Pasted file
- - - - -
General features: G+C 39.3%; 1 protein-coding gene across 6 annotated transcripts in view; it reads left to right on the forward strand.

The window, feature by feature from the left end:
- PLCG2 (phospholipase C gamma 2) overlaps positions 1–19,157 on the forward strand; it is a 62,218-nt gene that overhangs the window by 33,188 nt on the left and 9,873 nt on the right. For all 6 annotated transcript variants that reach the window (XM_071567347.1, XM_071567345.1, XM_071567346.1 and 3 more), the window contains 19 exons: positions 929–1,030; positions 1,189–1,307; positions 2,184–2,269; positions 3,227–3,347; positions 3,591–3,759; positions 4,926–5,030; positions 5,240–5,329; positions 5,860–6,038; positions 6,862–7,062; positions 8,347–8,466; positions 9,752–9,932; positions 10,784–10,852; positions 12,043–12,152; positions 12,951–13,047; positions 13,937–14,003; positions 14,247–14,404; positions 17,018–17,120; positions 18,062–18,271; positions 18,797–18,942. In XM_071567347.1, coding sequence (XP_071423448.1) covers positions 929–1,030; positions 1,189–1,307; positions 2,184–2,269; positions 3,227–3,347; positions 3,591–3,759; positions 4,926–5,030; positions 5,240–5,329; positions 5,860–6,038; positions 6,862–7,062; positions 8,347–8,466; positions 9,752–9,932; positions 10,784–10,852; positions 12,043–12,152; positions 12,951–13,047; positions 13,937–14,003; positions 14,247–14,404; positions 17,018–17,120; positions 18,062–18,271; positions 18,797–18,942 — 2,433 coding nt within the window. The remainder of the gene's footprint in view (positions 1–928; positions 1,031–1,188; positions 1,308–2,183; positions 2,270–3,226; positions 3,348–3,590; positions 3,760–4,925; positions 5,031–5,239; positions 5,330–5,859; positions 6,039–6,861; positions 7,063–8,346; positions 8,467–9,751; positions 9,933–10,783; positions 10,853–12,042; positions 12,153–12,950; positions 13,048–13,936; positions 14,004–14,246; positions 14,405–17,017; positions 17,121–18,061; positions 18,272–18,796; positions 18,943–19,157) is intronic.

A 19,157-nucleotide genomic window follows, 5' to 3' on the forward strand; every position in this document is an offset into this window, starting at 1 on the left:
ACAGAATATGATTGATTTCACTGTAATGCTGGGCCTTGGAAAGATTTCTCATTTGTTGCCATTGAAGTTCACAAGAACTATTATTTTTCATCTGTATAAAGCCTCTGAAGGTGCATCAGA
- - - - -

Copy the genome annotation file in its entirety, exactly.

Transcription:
General features: G+C 39.3%; 1 protein-coding gene across 6 annotated transcripts in view; it reads left to right on the forward strand.

The window, feature by feature from the left end:
- PLCG2 (phospholipase C gamma 2) overlaps positions 1–19,157 on the forward strand; it is a 62,218-nt gene that overhangs the window by 33,188 nt on the left and 9,873 nt on the right. For all 6 annotated transcript variants that reach the window (XM_071567347.1, XM_071567345.1, XM_071567346.1 and 3 more), the window contains 19 exons: positions 929–1,030; positions 1,189–1,307; positions 2,184–2,269; positions 3,227–3,347; positions 3,591–3,759; positions 4,926–5,030; positions 5,240–5,329; positions 5,860–6,038; positions 6,862–7,062; positions 8,347–8,466; positions 9,752–9,932; positions 10,784–10,852; positions 12,043–12,152; positions 12,951–13,047; positions 13,937–14,003; positions 14,247–14,404; positions 17,018–17,120; positions 18,062–18,271; positions 18,797–18,942. In XM_071567347.1, coding sequence (XP_071423448.1) covers positions 929–1,030; positions 1,189–1,307; positions 2,184–2,269; positions 3,227–3,347; positions 3,591–3,759; positions 4,926–5,030; positions 5,240–5,329; positions 5,860–6,038; positions 6,862–7,062; positions 8,347–8,466; positions 9,752–9,932; positions 10,784–10,852; positions 12,043–12,152; positions 12,951–13,047; positions 13,937–14,003; positions 14,247–14,404; positions 17,018–17,120; positions 18,062–18,271; positions 18,797–18,942 — 2,433 coding nt within the window. The remainder of the gene's footprint in view (positions 1–928; positions 1,031–1,188; positions 1,308–2,183; positions 2,270–3,226; positions 3,348–3,590; positions 3,760–4,925; positions 5,031–5,239; positions 5,330–5,859; positions 6,039–6,861; positions 7,063–8,346; positions 8,467–9,751; positions 9,933–10,783; positions 10,853–12,042; positions 12,153–12,950; positions 13,048–13,936; positions 14,004–14,246; positions 14,405–17,017; positions 17,121–18,061; positions 18,272–18,796; positions 18,943–19,157) is intronic.

A 19,157-nucleotide genomic window follows, 5' to 3' on the forward strand; every position in this document is an offset into this window, starting at 1 on the left:
ACAGAATATGATTGATTTCACTGTAATGCTGGGCCTTGGAAAGATTTCTCATTTGTTGCCATTGAAGTTCACAAGAACTATTATTTTTCATCTGTATAAAGCCTCTGAAGGTGCATCAGA